Alex Andon started experimenting with new ways to bring sea jellies into peoples' abodes—humble and otherwise—when he was laid off in 2009. Early press (including not one but two mentions in the paper of record in March 2009) presaged the success of the "Desktop Jellyfish Tank," which has been funded some twenty times over during the first third of Andon's campaign (which runs until September 12).
Andon, who studied Marine Biology as an undergraduate at Duke, spent the past two years developing bespoke jellyfish solutions for commercial and private clients, eventually arriving at a $350 desktop model for the Medusozoa-inclined Middle American consumer.
Wikipedia never fails to inform and delight:
A kreisel tank is a circular aquarium designed to hold delicate animals such as jellyfish. These aquariums provide slow, circular water flow with a bare minimum of interior hardware, to prevent delicate animals from becoming injured by pumps or the tank itself. Originally a German design (kreisel means spinning top), the tank has no sharp corners, and keeps the housed animals away from the plumbing. Water moving into the tank gives a gentle flow that keeps the inhabitants suspended, and water leaving the tank is covered by a delicate screen that prevents the inhabitants from getting stuck.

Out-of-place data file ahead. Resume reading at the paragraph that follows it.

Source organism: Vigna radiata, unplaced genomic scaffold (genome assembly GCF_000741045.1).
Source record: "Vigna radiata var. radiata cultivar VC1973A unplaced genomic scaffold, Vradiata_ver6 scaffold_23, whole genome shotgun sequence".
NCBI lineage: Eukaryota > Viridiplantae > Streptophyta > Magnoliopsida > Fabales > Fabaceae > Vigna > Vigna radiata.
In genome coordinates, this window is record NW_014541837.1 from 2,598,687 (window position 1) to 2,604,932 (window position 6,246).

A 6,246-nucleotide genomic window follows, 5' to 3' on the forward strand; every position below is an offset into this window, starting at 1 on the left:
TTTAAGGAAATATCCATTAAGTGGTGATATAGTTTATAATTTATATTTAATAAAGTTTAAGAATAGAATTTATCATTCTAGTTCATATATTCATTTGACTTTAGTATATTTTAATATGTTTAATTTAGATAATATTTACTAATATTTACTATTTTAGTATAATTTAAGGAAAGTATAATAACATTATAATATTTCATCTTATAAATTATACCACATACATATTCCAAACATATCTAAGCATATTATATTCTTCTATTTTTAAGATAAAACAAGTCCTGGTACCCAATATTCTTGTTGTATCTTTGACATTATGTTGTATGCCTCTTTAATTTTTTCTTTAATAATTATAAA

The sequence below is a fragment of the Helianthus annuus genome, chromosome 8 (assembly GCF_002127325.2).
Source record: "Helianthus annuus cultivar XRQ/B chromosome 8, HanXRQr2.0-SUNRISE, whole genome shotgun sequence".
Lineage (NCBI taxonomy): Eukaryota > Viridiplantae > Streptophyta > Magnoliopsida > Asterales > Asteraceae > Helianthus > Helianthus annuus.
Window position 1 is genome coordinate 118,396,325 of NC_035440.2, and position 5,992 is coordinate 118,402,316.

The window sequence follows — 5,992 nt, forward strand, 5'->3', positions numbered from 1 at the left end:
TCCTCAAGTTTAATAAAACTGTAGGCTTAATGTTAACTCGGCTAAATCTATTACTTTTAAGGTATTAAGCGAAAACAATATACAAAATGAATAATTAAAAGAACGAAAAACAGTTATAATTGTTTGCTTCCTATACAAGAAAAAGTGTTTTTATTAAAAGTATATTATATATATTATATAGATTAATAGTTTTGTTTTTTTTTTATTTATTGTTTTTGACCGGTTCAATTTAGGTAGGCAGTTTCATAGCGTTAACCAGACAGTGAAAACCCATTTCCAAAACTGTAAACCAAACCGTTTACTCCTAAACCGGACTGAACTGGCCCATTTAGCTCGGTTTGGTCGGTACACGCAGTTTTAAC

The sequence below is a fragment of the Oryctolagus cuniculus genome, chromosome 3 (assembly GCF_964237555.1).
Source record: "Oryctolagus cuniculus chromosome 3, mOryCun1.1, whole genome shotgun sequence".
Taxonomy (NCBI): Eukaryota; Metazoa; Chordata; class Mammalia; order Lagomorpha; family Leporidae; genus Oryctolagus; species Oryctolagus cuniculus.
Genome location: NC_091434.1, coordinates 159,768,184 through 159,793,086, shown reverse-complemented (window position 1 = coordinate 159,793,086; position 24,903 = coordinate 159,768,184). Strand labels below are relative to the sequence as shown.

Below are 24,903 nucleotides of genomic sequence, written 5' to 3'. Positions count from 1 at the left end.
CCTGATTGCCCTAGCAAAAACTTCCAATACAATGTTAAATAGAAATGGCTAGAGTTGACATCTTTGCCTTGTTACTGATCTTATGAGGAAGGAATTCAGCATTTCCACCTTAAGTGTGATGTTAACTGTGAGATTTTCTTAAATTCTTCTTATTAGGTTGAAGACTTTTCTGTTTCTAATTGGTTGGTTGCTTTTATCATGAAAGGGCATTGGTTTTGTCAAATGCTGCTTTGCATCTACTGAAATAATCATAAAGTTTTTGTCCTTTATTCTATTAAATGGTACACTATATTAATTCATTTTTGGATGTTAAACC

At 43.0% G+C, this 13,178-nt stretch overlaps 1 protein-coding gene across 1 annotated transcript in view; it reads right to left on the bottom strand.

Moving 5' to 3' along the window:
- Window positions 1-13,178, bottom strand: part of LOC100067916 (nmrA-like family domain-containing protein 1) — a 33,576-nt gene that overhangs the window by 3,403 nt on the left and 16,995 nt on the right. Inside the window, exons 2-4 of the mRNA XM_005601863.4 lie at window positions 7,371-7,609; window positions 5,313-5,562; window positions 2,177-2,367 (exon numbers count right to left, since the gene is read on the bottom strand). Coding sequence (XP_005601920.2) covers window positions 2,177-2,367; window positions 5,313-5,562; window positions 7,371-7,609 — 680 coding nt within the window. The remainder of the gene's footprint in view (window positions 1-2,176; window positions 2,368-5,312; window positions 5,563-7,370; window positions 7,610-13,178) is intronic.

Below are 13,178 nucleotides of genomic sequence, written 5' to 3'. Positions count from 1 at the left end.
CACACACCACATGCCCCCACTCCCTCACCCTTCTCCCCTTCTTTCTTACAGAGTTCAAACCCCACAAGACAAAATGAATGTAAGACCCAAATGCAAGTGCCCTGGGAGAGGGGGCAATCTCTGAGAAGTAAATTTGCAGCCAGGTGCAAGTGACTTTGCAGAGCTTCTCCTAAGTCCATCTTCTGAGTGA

The pitch after the jump:
Matt Richtel of the Times sums it up:
Jellyfish are 95 percent water. They have no bones. They drift along at the mercy of the current. So guess what happens when you put them into a traditional fish tank?
"They're going to get sucked up into the filter and liquefied," said Alex Andon, the founder of a start-up company called Jellyfish Art...
Only in the last few years have there been efforts to take the jellyfish out of research labs and public aquariums and create take-home versions of this technology.
His company website Jellyfishart.com explains the appeal: "Jellyfish are the latest in exotic aquariums. Their mesmerizing forms and soothing movement create living works of art. Jellyfish aquariums are a new kind of interior decoration, sources of light and life that become the focal point of any space"... which was enough to sell the likes of rapper Jermaine Dupri.
There is, of course, the requisite t-shirt for those who want to support Jellyfish Art without the hassle of actually owning a sea critter.
Of course, if the continued success of his Kickstarter campaign is any indication, Alex deserves the recognition for his singular business idea. In this video which dates to August 2009, he shares his thoughts on why "anyone who is thinking about starting a business" to do so. (Incidentally, the Times ran a feature on so-called "Plan B" entrepreneurs this past Sunday.)